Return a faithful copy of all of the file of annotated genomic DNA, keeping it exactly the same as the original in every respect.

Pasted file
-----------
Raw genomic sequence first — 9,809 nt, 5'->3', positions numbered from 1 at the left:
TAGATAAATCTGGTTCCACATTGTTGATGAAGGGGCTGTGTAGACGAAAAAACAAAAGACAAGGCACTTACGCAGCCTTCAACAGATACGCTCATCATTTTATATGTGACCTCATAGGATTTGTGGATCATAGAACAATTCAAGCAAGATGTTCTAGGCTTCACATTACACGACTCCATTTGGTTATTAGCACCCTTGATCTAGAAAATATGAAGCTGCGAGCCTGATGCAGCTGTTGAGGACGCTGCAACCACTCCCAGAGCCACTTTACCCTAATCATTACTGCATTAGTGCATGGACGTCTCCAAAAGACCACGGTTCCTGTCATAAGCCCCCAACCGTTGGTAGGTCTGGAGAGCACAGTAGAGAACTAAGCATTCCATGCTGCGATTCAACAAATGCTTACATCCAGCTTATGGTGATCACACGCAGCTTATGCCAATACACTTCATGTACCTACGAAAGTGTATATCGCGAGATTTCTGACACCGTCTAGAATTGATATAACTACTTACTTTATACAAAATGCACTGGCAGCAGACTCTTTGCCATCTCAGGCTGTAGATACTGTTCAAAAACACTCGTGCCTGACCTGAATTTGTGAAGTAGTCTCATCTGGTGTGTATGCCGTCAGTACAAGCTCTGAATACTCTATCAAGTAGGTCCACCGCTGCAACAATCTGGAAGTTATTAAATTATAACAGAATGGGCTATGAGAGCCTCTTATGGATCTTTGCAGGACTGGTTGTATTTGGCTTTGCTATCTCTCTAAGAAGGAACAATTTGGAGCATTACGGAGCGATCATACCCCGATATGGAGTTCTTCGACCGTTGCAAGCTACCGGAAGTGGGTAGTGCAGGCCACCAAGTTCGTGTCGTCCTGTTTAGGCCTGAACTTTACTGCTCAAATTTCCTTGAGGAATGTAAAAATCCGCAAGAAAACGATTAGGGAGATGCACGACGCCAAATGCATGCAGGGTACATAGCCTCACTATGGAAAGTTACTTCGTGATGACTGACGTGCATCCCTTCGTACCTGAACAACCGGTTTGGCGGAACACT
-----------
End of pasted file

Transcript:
Raw genomic sequence first — 9,809 nt, 5'->3', positions numbered from 1 at the left:
TAGATAAATCTGGTTCCACATTGTTGATGAAGGGGCTGTGTAGACGAAAAAACAAAAGACAAGGCACTTACGCAGCCTTCAACAGATACGCTCATCATTTTATATGTGACCTCATAGGATTTGTGGATCATAGAACAATTCAAGCAAGATGTTCTAGGCTTCACATTACACGACTCCATTTGGTTATTAGCACCCTTGATCTAGAAAATATGAAGCTGCGAGCCTGATGCAGCTGTTGAGGACGCTGCAACCACTCCCAGAGCCACTTTACCCTAATCATTACTGCATTAGTGCATGGACGTCTCCAAAAGACCACGGTTCCTGTCATAAGCCCCCAACCGTTGGTAGGTCTGGAGAGCACAGTAGAGAACTAAGCATTCCATGCTGCGATTCAACAAATGCTTACATCCAGCTTATGGTGATCACACGCAGCTTATGCCAATACACTTCATGTACCTACGAAAGTGTATATCGCGAGATTTCTGACACCGTCTAGAATTGATATAACTACTTACTTTATACAAAATGCACTGGCAGCAGACTCTTTGCCATCTCAGGCTGTAGATACTGTTCAAAAACACTCGTGCCTGACCTGAATTTGTGAAGTAGTCTCATCTGGTGTGTATGCCGTCAGTACAAGCTCTGAATACTCTATCAAGTAGGTCCACCGCTGCAACAATCTGGAAGTTATTAAATTATAACAGAATGGGCTATGAGAGCCTCTTATGGATCTTTGCAGGACTGGTTGTATTTGGCTTTGCTATCTCTCTAAGAAGGAACAATTTGGAGCATTACGGAGCGATCATACCCCGATATGGAGTTCTTCGACCGTTGCAAGCTACCGGAAGTGGGTAGTGCAGGCCACCAAGTTCGTGTCGTCCTGTTTAGGCCTGAACTTTACTGCTCAAATTTCCTTGAGGAATGTAAAAATCCGCAAGAAAACGATTAGGGAGATGCACGACGCCAAATGCATGCAGGGTACATAGCCTCACTATGGAAAGTTACTTCGTGATGACTGACGTGCATCCCTTCGTACCTGAACAACCGGTTTGGCGGAACACT